Perhaps the number three kids' game of all time (after Cops and Robbers and Cowboys & Indians), Cars! is a rules-light, (root) beer-and-pretzels game for two or more players.
Designer: Chris Goodwin
Link to Rules
Perhaps the number three kids' game of all time (after Cops & Robbers and Cowboys & Indians), Cars! is a rules-light, (root) beer-and-pretzels game for two or more players. Materials required:
- Hot WheelsTM-style cars. It is suggested that each player bring four or more.
- One or more ten-sided dice.
- A playing area (may be indoors or outdoors)
To destroy all of the other team's cars.
Players put all of their cars together (make sure to keep track of who owns which car; duplicates are allowed). Each player then assigns a Cool value between 1 and 10 to each car, including everyone else's. The total Cool for each car is determined by taking the average of all of the Cool values assigned to that car (add together all of the Cool values assigned by each player to that car, then divide the total by the total number of players), rounded down. Cars with a Cool value of 8 or higher are Bad, and cars with a Cool value of 3 or below are Dorky. Make sure you have some way of keeping track of each car's Cool value (by taking notes, using grease pencils or sticky labels, etc.). Note: Duplicate cars won't necessarily have the same Cool.
II. Choosing teams
Players divide up into teams by whatever method seems equitable. The teams should be as close to the same size as humanly possible; if there are an odd number of players, obviously one team will have one more player than the other. One team is the Good Guys; the other team is the Bad Guys. Determine which is which by mutual decision, flipping a coin, Rock-Scissors-Paper, or other method.
III. Choosing forces
Add together the total Cool of all the cars being used; divide this by two. If this results in a fraction, and the teams are not even, round one half down and the other half up; the team with fewer players gets the higher value. If the teams are even, and the number is still a fraction, round both halves up. Each team gets that amount of points with which to purchase their cars. The cost for each car is equal to that car's Cool. Teams take turns purchasing their cars; the Good Guys get to purchase theirs first. Purchasing ends when both teams have spent all of their points, or when all of the cars have been purchased, whichever comes first. If a team has points left, and there are one or more cars left that each cost more than the team's remaining points, the cars remain unpurchased and the extra points are lost.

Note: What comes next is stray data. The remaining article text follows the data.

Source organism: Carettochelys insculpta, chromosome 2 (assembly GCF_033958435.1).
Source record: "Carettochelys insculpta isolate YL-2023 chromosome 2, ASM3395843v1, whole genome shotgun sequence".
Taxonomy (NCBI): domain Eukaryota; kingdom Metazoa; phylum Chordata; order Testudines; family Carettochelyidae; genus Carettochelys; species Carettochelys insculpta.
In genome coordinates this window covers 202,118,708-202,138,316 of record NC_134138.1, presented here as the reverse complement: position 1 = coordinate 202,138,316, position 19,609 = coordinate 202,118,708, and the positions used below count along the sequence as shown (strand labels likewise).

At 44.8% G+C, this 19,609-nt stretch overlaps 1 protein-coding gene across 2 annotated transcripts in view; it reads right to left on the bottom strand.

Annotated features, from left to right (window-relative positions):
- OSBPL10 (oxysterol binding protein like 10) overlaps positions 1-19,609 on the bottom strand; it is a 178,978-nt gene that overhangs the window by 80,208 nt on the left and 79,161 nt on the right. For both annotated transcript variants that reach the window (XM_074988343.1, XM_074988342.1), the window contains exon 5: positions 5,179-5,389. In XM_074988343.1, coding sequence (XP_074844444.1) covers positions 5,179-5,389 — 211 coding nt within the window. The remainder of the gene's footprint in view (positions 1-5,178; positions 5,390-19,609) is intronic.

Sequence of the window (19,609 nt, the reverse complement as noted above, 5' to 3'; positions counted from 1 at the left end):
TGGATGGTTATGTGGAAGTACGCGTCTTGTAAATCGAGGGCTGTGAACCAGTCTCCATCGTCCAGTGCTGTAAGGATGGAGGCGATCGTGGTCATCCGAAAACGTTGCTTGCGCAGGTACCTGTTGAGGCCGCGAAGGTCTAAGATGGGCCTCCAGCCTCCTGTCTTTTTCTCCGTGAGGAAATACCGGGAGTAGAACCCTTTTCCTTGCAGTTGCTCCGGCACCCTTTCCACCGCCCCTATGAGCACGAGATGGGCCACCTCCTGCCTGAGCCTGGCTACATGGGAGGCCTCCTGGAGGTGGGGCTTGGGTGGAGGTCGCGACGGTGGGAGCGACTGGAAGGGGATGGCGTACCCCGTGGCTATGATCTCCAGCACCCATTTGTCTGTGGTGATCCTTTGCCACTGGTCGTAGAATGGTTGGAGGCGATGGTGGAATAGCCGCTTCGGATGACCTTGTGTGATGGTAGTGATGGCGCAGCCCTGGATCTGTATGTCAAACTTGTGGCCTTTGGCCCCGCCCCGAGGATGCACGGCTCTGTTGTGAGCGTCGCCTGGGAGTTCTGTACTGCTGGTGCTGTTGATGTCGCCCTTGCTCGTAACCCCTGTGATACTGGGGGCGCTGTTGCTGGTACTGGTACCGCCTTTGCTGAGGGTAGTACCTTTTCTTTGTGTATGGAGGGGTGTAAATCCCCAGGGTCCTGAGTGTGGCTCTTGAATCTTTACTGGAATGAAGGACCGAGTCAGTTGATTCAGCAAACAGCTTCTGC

IV. Placing forces
The playing area may be either indoors or outdoors, although it is suggested to not allow a mix of indoor and outdoor play. Teams take turns initially placing their cars in the playing area. The Bad Guys get to place first. It is illegal to place cars inside drawers, cupboards, etc. where they may not be readily seen without opening a door, drawer, or other barrier. It is legal to hide them, though, as long as there is no physical barrier between them and the outside world. Cars can fly, so it is legal to place them in areas off the ground/floor.
The players can optionally decide on a "territory" controlled by each team; cars may only be placed in territory controlled by the team that controls the car. If the "Headquarters" variant is played (see below under VI. Victory Conditions) a team may only place its headquarters in its own territory.
Once all of the cars have been placed, it's time to start playing. The Good Guys get to go first; the Bad Guys may ritually whine, "But that's not fair!" or "You went first last time!" but this is optional.
V. Playing the game
The turn is broken up into two distinct phases: Movement and Combat.
1. Movement. The teams take turns moving cars, starting with the Good Guys. To move a car, pick it up and move it. The player moving the car may move it a number of steps equal to that car's Cool; these can be large steps, small steps, or any size of step that the player is otherwise capable of making (but no jumping; they must be actual steps). Cars may move up or down any amount, not related to the ground-based distance. Note that cars cannot hover if they are not being held up by a person. If a player wishes a car to hover, he must stand there and hold it up until that car's next movement phase. Cars may only move to places where it would be legal to place them initially. Note that a car need not move its full movement, or at all if the controlling team wishes. Once all cars have moved that wish to do so, move to the Combat phase.